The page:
10. It appears to me that it is not necessary that in respect of every industrial dispute there must be persons of all the four classes mentioned in Clauses (a) to (d) of Section 18 so as to be bound by the settlement or award. There can certainly be cases where there may be persons who fall within, Clause(a) alone and none who fall within the other three clauses. Occasions must frequently arise when, no other parties are summoned to appear in the proceedings as parties to the dispute besides those who were originally parties to the industrial dispute and in such cases Clause (b) of Section 18 would not come into operation at all. The inclusion of the class of persons in Clause(b) of Section 18 cannot be deemed to make it compulsory for the Conciliation Board or the Tribunal to summon parties, whether necessary or not, as additional parties to the dispute so as to have persons covered by this clause.
Similarly, there can be cases where a party referred to in Clause (a) or (b) may not be composed of many workmen but may consist of a single workman. In such a case there would be no persons covered by Clause (d) of Section 18 who could be bound by the settlement or the award. The mere non-existence of such a body of persons would not make this Clause (d) redundant or bring it into conflict with other provisions. Obviously, Clause (d) has been provided for cases where the dispute happens to be of a general nature which could be settled between the employer and all his workmen concerned with that dispute and to ensure that, if any such dispute is settled or adjudicated upon, it should not be necessary to have a fresh settlement or adjudication at the instance of other workmen, similarly situated.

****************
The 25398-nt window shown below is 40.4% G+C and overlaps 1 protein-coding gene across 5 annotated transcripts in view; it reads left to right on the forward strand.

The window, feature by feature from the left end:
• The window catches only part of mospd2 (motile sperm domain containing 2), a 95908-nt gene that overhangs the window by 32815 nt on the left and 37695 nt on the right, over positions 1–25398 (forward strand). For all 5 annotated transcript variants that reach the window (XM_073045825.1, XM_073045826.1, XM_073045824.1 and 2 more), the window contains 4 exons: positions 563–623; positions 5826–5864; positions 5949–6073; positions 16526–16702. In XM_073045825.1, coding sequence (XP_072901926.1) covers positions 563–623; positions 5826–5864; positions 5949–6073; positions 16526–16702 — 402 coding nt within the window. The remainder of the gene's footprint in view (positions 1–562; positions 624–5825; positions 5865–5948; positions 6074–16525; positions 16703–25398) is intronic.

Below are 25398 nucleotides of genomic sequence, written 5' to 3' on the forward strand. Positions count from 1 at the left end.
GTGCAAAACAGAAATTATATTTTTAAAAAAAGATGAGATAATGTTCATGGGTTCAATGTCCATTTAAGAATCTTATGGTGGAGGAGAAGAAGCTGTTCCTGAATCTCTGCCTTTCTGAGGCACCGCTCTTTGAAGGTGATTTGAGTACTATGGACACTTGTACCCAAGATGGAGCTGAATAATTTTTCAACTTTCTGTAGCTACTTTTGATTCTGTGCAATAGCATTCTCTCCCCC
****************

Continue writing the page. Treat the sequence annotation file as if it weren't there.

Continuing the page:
This clause, therefore cannot be taken to give an indication that there can be no dispute between an individual workman and his employer. On the other hand, as I have held earlier, the language of Clause(c) of Section 18 leads to the contrary view that an individual employer is contemplated as being the sole party to an industrial dispute and, if there can be one individual employer, there is no reason why there cannot be one individual workman in that capacity.
11. Learned counsel for the petitioner places reliance on a decision of a Division Bench of the Madras High Court in the -- 'Kandan Textile Ltd v. industrial Tribunal (1) Madras'. : (1949)NULLLLJ875Mad , in which, this point was considered by the Madras High Court. Bajamannar C. J. in that case remarked--
'I must confess that the language of the definition of 'industrial dispute' is so wide that, giving the words their ordinary meaning, even a dispute between an employer and one of the workmen or between one workman and another workman which is connected with one or other of the matters mentioned therein would fall within the definition.'
With this view I entirely agree. The learned Chief Justice goes on to deal with the contention that, in construing the definition, the objects of the Act and the scheme of the several provisions of the Act have to be taken into consideration. He then rejected the contention that the statement of objects and reasons attached to the bill which was enacted as Industrial Disputes Act can be resorted to in order to discover the intention of the legislature. He clearly held that it has been often pointed out that in construing the enactment such statement of objects and reasons would not be relevant. Not infrequently, the object and reasons of a legislation, as announced at the initial stage of a Bill, do not coincide with the enactment when finally passed.
Thereafter, the learned Chief Justice went on to consider whether assistance could be sought from the provisions of Section 10(2) of the Industrial Disputes Act which provides that-